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AIM Hallmarks in Wales – Cynon Valley Museum Trust
Cynon Valley Museum Trust
Securing our Trajectory
Grant received: £5,986.57
“Securing Our Trajectory” funded by AIM Hallmarks in Wales brought immediate impact and has outlined the medium- and long-term trajectory of the Trust’s internal income streams. Immediate impacts have seen dramatic increases in donations and diversification of shop stock sales, whilst the upgrading to an EPOS till system has for the first time allowed the museum to accurately record sales, increased insight into sales data and reduced the time processing sales from one week to one day. The medium- and long-term trajectory has been identified through the provision of training and creation of a report recommending the future development of the museum shop.
Upgrading the till system
The museum began the project in July 2019 combining investment in shop infrastructure, training and research. The initial changes saw the introduction of an EPOS till system into the museum replacing the previous analogue till system. This resulted in staff time being saved, in total the processing of payments was reduced from 5 days every 3 months to 1 day every 3 months. In the introduction of the till system has increased sales accuracy and allowed greater insight into what is selling well and what is not. The museum is now better placed to make informed decisions on what to stock in the museum.
Training for all
With the new till system installed the museum provided training for all volunteers to learn how to use the new EPOS till. The museum also brought in a shop specialist to provide training to staff and volunteers on the art of selling. This was followed up by a sector specific event which brought museum workers together to discuss income generation, building connections and insights from across the sector.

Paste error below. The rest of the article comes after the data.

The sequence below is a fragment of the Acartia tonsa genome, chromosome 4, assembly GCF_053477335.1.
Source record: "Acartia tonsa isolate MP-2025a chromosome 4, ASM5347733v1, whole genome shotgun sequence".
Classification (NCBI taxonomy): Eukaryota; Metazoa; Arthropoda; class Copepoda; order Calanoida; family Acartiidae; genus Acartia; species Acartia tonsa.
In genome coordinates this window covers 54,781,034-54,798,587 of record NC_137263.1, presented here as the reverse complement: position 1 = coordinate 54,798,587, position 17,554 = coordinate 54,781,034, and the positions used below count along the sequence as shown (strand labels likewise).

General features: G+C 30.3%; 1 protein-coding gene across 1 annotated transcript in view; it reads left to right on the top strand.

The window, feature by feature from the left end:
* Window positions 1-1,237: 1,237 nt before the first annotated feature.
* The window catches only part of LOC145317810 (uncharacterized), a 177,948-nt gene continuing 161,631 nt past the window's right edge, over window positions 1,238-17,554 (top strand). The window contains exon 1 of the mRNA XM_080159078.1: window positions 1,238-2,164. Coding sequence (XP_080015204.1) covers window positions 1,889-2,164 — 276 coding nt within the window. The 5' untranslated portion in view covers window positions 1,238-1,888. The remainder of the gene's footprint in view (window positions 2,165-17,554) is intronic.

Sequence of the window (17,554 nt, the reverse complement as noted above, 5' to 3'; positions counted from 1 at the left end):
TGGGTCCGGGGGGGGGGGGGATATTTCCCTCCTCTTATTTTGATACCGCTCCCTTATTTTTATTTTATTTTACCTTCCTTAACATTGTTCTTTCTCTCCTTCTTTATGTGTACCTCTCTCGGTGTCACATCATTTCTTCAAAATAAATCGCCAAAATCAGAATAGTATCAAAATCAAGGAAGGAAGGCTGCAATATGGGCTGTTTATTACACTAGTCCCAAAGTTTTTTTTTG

Research for now and later
The final portion of the project was provision to carry out specific targeted research into income generation and specifically the continued development of the museum shop. This saw the completion of report split into short-, medium- and long-term actions. Short-term actions included the increase of donations thanks to changes in location of donation boxes, introduction of a recommended donation and language around asking for donations. This saw an increase in donations by 291% in comparison to the previous financial year.
Research highlighted the importance of a change in the shop appearance identifying short-term changes introducing temporary island displays and investing in new shop furniture to diversify shop units moving away from the glass display cabinets which the Trust inherited when reopening the museum.
Medium- and long-term changes have been outlined and presented to the board, building on the work of this funded project and creating a future trajectory. The museum seeks to become sustainable; identifying how the shop needs to be redeveloped to create this sustainable vision.
Securing our trajectory has enhanced the museum’s ability to manage the museum shop, insight into sales and provided the needed
training. Thanks to the research, the museum has a clear vision for the future, building on the success of Securing the Trajectory.
William Tregaskes, Museum Coordinator
Cynon Valley Museum